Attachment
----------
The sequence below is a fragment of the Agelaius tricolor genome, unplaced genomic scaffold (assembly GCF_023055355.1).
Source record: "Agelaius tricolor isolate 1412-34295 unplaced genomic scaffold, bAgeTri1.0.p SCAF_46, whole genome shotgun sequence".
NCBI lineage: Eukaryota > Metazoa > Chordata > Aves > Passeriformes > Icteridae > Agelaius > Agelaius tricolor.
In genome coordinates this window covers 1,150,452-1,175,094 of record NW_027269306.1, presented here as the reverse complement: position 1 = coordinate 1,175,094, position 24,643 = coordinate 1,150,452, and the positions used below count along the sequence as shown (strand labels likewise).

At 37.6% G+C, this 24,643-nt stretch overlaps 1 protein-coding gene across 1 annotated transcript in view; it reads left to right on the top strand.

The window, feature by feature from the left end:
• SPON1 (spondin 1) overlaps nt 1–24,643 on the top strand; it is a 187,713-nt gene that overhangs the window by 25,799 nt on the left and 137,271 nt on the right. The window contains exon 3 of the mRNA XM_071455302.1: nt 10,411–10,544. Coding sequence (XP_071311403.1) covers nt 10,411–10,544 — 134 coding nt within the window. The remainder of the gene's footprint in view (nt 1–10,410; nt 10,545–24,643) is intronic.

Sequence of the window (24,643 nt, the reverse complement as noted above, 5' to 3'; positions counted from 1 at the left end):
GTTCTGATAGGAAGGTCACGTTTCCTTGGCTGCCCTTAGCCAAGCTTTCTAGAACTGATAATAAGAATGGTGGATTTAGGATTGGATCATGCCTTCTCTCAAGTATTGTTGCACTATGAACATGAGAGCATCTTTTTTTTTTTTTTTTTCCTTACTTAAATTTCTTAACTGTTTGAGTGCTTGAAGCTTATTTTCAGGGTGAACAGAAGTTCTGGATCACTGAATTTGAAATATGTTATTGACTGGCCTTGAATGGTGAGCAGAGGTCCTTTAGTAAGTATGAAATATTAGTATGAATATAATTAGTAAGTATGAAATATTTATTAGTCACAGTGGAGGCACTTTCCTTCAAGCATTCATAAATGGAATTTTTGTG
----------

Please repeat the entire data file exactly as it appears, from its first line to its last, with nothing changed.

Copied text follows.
The sequence below is a fragment of the Agelaius tricolor genome, unplaced genomic scaffold (assembly GCF_023055355.1).
Source record: "Agelaius tricolor isolate 1412-34295 unplaced genomic scaffold, bAgeTri1.0.p SCAF_46, whole genome shotgun sequence".
NCBI lineage: Eukaryota > Metazoa > Chordata > Aves > Passeriformes > Icteridae > Agelaius > Agelaius tricolor.
In genome coordinates this window covers 1,150,452-1,175,094 of record NW_027269306.1, presented here as the reverse complement: position 1 = coordinate 1,175,094, position 24,643 = coordinate 1,150,452, and the positions used below count along the sequence as shown (strand labels likewise).

At 37.6% G+C, this 24,643-nt stretch overlaps 1 protein-coding gene across 1 annotated transcript in view; it reads left to right on the top strand.

The window, feature by feature from the left end:
• SPON1 (spondin 1) overlaps nt 1–24,643 on the top strand; it is a 187,713-nt gene that overhangs the window by 25,799 nt on the left and 137,271 nt on the right. The window contains exon 3 of the mRNA XM_071455302.1: nt 10,411–10,544. Coding sequence (XP_071311403.1) covers nt 10,411–10,544 — 134 coding nt within the window. The remainder of the gene's footprint in view (nt 1–10,410; nt 10,545–24,643) is intronic.

Sequence of the window (24,643 nt, the reverse complement as noted above, 5' to 3'; positions counted from 1 at the left end):
GTTCTGATAGGAAGGTCACGTTTCCTTGGCTGCCCTTAGCCAAGCTTTCTAGAACTGATAATAAGAATGGTGGATTTAGGATTGGATCATGCCTTCTCTCAAGTATTGTTGCACTATGAACATGAGAGCATCTTTTTTTTTTTTTTTTTCCTTACTTAAATTTCTTAACTGTTTGAGTGCTTGAAGCTTATTTTCAGGGTGAACAGAAGTTCTGGATCACTGAATTTGAAATATGTTATTGACTGGCCTTGAATGGTGAGCAGAGGTCCTTTAGTAAGTATGAAATATTAGTATGAATATAATTAGTAAGTATGAAATATTTATTAGTCACAGTGGAGGCACTTTCCTTCAAGCATTCATAAATGGAATTTTTGTG